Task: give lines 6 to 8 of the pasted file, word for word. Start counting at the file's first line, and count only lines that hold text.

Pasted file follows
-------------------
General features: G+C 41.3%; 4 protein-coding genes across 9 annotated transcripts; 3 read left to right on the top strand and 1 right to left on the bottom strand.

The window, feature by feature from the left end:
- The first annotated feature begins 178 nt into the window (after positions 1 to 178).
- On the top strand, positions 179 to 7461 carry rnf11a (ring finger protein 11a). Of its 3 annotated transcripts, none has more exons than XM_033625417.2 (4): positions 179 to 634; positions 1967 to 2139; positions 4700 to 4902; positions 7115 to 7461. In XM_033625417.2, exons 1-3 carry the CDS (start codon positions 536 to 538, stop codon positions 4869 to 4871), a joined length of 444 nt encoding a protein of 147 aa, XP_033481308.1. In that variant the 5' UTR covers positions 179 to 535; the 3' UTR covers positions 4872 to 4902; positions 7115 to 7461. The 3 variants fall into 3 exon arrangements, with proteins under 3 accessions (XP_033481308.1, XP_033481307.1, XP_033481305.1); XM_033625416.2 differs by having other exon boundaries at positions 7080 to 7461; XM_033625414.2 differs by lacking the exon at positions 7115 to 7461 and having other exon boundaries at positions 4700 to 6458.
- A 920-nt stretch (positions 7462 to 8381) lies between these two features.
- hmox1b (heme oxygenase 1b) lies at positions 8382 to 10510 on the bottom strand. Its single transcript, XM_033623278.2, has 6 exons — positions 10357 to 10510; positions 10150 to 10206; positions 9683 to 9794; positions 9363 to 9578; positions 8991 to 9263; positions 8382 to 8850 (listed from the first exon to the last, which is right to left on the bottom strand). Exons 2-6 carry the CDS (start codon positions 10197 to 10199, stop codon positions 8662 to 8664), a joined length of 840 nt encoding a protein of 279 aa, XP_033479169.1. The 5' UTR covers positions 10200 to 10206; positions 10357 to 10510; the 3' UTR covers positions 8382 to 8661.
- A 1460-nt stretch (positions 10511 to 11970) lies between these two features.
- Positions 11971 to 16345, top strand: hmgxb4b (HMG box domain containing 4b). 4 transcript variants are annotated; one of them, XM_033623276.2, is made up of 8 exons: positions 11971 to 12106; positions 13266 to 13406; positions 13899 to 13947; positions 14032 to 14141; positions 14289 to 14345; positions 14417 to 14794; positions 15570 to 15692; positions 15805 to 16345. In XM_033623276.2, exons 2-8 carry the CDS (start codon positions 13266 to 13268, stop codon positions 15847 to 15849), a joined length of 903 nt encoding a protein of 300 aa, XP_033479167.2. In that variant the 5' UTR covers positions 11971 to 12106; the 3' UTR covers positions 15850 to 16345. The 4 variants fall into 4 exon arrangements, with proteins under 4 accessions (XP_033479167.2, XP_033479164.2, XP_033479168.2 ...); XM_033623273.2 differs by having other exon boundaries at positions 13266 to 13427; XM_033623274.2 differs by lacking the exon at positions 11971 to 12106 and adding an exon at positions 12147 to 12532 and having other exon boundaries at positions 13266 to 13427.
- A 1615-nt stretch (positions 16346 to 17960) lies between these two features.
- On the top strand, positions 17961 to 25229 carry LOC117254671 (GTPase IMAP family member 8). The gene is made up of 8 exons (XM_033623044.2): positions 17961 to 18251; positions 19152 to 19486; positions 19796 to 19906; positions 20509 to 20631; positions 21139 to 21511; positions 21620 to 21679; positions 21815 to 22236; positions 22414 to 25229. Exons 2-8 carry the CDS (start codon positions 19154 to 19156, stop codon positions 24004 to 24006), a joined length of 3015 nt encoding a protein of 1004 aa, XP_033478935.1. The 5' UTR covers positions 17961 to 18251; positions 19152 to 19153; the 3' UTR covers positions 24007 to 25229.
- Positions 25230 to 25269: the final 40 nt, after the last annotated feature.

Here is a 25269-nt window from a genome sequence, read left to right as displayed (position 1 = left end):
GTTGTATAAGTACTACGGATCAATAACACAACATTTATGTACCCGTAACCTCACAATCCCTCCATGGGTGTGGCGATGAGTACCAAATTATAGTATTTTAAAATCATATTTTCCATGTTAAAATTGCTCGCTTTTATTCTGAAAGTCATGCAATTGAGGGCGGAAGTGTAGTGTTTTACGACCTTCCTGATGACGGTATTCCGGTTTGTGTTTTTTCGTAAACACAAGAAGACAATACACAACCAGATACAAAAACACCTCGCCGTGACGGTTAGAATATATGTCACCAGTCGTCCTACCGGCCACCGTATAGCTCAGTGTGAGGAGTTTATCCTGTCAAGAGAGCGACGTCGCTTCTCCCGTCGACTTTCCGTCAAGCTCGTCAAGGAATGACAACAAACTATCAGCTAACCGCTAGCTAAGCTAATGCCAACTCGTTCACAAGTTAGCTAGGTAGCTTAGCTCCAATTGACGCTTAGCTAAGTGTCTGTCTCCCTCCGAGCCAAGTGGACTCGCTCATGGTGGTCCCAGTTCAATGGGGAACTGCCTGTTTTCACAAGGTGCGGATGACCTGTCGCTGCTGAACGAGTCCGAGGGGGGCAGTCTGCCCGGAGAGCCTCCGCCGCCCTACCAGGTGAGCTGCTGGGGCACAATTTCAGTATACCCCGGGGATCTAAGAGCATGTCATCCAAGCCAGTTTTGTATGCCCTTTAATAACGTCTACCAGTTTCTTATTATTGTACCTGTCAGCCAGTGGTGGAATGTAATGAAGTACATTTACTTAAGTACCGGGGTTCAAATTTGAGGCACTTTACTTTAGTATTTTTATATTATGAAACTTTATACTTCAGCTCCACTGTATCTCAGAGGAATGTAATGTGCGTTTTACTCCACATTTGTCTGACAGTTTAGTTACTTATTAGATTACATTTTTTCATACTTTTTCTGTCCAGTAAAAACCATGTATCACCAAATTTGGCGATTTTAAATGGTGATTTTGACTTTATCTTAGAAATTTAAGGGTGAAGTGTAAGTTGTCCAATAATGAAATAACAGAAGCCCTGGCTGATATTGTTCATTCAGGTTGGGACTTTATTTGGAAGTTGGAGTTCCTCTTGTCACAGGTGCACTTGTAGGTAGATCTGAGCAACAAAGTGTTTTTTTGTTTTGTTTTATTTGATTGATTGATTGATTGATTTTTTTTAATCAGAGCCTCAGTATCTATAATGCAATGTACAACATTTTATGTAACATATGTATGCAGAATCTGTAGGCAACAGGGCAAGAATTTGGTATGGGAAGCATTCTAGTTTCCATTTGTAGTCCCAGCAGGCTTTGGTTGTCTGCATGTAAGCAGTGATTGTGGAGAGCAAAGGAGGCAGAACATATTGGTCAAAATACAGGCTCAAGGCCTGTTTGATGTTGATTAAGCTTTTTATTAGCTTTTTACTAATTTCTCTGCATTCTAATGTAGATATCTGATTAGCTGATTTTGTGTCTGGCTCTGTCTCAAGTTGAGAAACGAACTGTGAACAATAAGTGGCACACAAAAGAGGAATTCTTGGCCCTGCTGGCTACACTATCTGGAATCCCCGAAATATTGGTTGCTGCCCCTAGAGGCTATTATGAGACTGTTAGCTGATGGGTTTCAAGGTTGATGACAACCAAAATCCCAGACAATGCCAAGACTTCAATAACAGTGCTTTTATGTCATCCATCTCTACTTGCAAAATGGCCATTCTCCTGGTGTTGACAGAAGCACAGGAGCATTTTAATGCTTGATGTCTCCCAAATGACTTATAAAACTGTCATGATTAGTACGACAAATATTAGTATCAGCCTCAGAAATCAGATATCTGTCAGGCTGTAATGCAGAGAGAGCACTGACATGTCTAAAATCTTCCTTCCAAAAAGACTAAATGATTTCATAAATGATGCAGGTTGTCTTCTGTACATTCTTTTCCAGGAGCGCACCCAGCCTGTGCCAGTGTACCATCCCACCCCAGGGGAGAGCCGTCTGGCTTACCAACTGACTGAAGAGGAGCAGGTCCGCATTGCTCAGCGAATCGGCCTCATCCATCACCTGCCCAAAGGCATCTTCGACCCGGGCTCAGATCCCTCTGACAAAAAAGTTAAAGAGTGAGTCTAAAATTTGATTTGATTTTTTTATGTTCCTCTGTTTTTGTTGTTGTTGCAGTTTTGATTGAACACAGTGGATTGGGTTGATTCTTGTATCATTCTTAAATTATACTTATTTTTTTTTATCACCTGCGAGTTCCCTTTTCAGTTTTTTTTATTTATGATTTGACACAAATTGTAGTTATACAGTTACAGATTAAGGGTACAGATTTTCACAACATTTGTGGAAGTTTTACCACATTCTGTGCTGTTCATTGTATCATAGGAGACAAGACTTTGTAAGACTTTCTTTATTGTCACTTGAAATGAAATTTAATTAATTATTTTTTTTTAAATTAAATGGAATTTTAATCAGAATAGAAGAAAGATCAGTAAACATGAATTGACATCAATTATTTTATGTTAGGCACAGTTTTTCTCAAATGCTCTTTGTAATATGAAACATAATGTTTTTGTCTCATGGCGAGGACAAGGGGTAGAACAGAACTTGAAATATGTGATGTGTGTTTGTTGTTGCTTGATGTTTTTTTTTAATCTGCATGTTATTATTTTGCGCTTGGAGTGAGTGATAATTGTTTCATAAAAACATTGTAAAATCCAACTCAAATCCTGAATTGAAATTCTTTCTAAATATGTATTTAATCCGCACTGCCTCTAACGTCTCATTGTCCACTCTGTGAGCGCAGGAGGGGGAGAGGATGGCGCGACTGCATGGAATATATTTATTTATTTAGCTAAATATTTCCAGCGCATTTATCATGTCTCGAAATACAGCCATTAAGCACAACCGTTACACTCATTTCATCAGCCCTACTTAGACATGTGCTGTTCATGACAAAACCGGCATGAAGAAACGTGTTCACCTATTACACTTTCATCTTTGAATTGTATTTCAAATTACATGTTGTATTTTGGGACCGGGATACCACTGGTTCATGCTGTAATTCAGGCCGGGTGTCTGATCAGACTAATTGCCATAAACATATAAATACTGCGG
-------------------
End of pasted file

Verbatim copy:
- hmox1b (heme oxygenase 1b) lies at positions 8382 to 10510 on the bottom strand. Its single transcript, XM_033623278.2, has 6 exons — positions 10357 to 10510; positions 10150 to 10206; positions 9683 to 9794; positions 9363 to 9578; positions 8991 to 9263; positions 8382 to 8850 (listed from the first exon to the last, which is right to left on the bottom strand). Exons 2-6 carry the CDS (start codon positions 10197 to 10199, stop codon positions 8662 to 8664), a joined length of 840 nt encoding a protein of 279 aa, XP_033479169.1. The 5' UTR covers positions 10200 to 10206; positions 10357 to 10510; the 3' UTR covers positions 8382 to 8661.
- A 1460-nt stretch (positions 10511 to 11970) lies between these two features.
- Positions 11971 to 16345, top strand: hmgxb4b (HMG box domain containing 4b). 4 transcript variants are annotated; one of them, XM_033623276.2, is made up of 8 exons: positions 11971 to 12106; positions 13266 to 13406; positions 13899 to 13947; positions 14032 to 14141; positions 14289 to 14345; positions 14417 to 14794; positions 15570 to 15692; positions 15805 to 16345. In XM_033623276.2, exons 2-8 carry the CDS (start codon positions 13266 to 13268, stop codon positions 15847 to 15849), a joined length of 903 nt encoding a protein of 300 aa, XP_033479167.2. In that variant the 5' UTR covers positions 11971 to 12106; the 3' UTR covers positions 15850 to 16345. The 4 variants fall into 4 exon arrangements, with proteins under 4 accessions (XP_033479167.2, XP_033479164.2, XP_033479168.2 ...); XM_033623273.2 differs by having other exon boundaries at positions 13266 to 13427; XM_033623274.2 differs by lacking the exon at positions 11971 to 12106 and adding an exon at positions 12147 to 12532 and having other exon boundaries at positions 13266 to 13427.